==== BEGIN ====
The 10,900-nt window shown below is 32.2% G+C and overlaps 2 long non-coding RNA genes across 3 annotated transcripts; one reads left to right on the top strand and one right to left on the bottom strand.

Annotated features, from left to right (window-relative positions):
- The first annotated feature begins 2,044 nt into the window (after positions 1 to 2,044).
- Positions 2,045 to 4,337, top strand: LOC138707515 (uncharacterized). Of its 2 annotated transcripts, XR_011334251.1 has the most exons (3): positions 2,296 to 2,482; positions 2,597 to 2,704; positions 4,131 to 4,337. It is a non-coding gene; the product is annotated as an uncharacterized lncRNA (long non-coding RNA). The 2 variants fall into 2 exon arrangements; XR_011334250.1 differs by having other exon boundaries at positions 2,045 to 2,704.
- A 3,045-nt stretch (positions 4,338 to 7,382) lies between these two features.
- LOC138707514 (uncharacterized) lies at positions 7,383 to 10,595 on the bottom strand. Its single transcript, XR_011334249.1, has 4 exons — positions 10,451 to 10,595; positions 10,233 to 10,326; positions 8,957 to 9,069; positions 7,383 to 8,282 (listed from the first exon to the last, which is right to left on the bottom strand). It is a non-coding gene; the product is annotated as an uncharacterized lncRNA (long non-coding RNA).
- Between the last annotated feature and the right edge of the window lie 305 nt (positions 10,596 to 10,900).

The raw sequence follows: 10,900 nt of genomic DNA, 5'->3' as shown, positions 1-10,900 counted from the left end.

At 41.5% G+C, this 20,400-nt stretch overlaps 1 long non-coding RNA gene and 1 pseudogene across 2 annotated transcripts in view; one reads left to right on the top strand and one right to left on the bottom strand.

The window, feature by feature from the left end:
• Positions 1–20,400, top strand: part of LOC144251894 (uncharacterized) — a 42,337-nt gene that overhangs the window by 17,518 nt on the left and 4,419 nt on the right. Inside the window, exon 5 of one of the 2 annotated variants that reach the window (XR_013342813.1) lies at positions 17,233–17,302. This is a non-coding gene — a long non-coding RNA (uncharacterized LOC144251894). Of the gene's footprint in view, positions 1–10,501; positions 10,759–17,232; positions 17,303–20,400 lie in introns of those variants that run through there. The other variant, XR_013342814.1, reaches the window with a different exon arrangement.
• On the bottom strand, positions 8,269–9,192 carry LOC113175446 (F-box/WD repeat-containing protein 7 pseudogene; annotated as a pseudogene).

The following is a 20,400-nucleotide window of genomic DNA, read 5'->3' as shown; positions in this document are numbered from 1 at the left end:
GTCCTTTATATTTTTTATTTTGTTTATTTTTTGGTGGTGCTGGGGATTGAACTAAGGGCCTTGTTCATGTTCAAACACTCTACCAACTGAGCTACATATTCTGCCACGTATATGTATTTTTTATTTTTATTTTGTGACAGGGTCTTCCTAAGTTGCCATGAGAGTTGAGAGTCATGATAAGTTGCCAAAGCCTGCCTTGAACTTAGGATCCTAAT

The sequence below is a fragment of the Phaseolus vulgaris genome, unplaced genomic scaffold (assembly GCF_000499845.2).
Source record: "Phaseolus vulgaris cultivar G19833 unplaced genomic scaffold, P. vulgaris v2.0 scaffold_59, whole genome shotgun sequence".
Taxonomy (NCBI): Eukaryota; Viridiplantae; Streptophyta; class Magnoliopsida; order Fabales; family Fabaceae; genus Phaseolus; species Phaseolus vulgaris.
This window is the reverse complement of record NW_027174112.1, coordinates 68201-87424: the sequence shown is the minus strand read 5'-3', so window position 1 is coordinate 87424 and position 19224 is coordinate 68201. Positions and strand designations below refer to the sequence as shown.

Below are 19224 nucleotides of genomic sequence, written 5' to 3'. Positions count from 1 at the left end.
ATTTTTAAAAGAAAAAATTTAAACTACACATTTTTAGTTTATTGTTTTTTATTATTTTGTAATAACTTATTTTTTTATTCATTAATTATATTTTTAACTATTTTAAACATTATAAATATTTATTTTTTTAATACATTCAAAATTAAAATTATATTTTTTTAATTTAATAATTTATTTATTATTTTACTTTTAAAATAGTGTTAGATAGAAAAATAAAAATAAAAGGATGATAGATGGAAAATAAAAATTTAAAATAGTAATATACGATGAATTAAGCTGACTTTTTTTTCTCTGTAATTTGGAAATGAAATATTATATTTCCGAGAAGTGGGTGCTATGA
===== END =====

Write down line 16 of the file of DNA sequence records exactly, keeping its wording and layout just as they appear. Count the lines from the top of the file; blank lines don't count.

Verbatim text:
Source record: "Phaseolus vulgaris cultivar G19833 unplaced genomic scaffold, P. vulgaris v2.0 scaffold_59, whole genome shotgun sequence".